That, if you look at the adjusted profitability in the Q4, EBITDA margin, EBIT margin, those are the levels that we had pre-pandemic in terms of profitability. Excluding the aircraft on the ground, which is that piece of assets that we're keeping, so that we have the -- as opposed to returning those assets, which we could if we want to do, returning those and then contracting those back, we don't think it's necessary. So those aircraft that we have to today on the ground are going to be necessary on the other side of this pandemic, which we believe is going to be in the second half of this year.

And so, the Q4 numbers that you saw on an adjusted basis excluding the grounded portion of the fleet, is -- that's the level of profitability that we need and that's level of profitability than we have -- we had pre-pandemic. So that's latent in our structure right now -- there is a little bit of inefficiency there in terms of aircraft utilization. We're not near where we want to be on that, but I think that's the best indicator of how we've been managing our Company.

Another way of saying it for you is based on the current dynamic right now with the current level of operating cost -- cash which is being affected by the pandemic, comparing let's say fourth quarter -- on the fourth quarter 2020, we had that EBIT -- the yield would be BRL0.28 and so use that however you want to use it because I know you do a lot of work on the yield side of the equation and you're looking at things like that. And so on a recurring basis, that BRL0.28 yield compared to BRL0.21 cash, it gives us that very nice positive EBIT. If you take a total basis, which includes all the aircraft on the ground inefficiency, that's breakeven, BRL0.28 minus BRL0.28 is zero. And so that's kind of how we manage the business to the Q4.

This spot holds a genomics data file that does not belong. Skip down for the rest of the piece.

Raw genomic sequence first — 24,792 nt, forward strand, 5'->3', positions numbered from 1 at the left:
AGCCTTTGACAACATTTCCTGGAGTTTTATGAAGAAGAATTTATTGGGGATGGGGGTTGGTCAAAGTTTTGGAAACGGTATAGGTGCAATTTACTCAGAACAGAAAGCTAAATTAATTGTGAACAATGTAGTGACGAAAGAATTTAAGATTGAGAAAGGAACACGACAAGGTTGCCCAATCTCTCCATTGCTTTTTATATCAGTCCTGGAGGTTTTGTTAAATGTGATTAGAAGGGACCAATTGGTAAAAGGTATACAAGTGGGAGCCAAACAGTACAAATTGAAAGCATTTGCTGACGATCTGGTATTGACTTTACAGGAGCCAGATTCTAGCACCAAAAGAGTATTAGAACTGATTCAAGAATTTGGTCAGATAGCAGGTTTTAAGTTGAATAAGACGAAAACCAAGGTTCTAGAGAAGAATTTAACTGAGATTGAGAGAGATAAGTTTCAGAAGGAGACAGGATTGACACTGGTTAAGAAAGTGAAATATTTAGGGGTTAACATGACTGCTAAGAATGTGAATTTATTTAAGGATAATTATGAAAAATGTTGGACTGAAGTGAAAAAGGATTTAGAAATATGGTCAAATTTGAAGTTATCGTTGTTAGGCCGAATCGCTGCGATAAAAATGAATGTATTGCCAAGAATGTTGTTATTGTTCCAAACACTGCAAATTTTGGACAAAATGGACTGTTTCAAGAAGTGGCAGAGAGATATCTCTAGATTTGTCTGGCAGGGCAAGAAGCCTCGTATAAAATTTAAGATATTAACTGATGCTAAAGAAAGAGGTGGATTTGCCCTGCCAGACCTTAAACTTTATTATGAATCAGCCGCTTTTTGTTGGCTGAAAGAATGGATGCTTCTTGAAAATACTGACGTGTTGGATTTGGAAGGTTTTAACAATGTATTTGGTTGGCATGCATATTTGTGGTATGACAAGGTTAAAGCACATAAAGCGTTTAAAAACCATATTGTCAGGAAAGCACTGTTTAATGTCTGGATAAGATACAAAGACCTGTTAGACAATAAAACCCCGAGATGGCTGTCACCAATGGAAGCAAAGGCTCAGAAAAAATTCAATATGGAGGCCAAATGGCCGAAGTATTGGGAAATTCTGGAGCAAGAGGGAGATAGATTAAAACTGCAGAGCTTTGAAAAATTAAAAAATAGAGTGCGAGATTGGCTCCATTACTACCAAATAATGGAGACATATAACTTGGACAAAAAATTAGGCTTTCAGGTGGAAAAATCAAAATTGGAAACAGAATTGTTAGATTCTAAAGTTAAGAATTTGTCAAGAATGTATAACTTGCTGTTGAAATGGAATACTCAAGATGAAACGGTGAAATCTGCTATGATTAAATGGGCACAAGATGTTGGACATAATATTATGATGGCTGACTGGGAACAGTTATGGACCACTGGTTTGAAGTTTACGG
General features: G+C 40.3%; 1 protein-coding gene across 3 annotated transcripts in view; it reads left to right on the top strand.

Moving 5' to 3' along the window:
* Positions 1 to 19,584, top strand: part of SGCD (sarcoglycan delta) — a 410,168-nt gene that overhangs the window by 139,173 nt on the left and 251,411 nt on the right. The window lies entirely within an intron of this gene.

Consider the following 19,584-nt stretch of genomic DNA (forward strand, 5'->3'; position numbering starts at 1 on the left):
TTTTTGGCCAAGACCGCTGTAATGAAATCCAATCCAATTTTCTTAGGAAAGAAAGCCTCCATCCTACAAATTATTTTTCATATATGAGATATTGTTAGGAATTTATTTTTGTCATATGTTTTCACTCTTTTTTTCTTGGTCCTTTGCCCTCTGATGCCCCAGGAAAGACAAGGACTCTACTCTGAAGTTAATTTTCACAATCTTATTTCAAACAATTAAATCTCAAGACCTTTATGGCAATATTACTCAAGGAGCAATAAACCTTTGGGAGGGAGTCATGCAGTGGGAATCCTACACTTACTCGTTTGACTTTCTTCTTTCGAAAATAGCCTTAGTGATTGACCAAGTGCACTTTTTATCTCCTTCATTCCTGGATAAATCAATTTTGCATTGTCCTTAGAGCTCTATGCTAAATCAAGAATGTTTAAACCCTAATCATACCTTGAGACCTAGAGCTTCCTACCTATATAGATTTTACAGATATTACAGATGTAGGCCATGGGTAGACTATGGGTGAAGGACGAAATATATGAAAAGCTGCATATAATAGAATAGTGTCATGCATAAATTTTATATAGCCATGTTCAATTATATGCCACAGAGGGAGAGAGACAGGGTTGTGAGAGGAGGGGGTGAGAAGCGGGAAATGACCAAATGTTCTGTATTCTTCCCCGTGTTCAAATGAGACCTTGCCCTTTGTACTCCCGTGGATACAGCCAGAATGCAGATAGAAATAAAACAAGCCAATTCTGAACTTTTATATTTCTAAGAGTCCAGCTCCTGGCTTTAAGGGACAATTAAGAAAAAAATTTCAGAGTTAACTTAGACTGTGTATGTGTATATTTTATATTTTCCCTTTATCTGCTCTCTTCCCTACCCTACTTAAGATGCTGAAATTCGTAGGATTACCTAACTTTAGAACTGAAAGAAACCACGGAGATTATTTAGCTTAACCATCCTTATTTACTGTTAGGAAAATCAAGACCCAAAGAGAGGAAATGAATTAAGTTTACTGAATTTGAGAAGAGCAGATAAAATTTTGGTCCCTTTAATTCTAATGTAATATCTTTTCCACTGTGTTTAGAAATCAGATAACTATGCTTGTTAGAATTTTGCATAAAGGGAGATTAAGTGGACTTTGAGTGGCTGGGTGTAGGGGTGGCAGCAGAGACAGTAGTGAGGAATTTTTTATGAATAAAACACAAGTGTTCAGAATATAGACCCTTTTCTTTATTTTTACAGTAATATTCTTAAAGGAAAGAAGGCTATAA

And so on a fully loaded basis, we had that breakeven in the Q4, but on our current basis, which we've been trying to give you guys this data in the release, it's a lot of work for us to kind of give you that actively, so that you can use that. Because it would be very difficult for you to come up with that on your own. I think that positive EBITDA of about BRL0.07 for ASK.

And if you look at our competitors, they're not even close to matching between yield and unit cost. That's how we've been managing our company, I'm not saying that the other guys are they're managing it for whatever other objectives we've had. But we've got two primary directives during this pandemic, one is to make sure that we keep our unit cost advantage and that when we come out of this, we have a unit cost that is equal to or lower than where we came in. And then proper matching of assets, liabilities during the pandemic.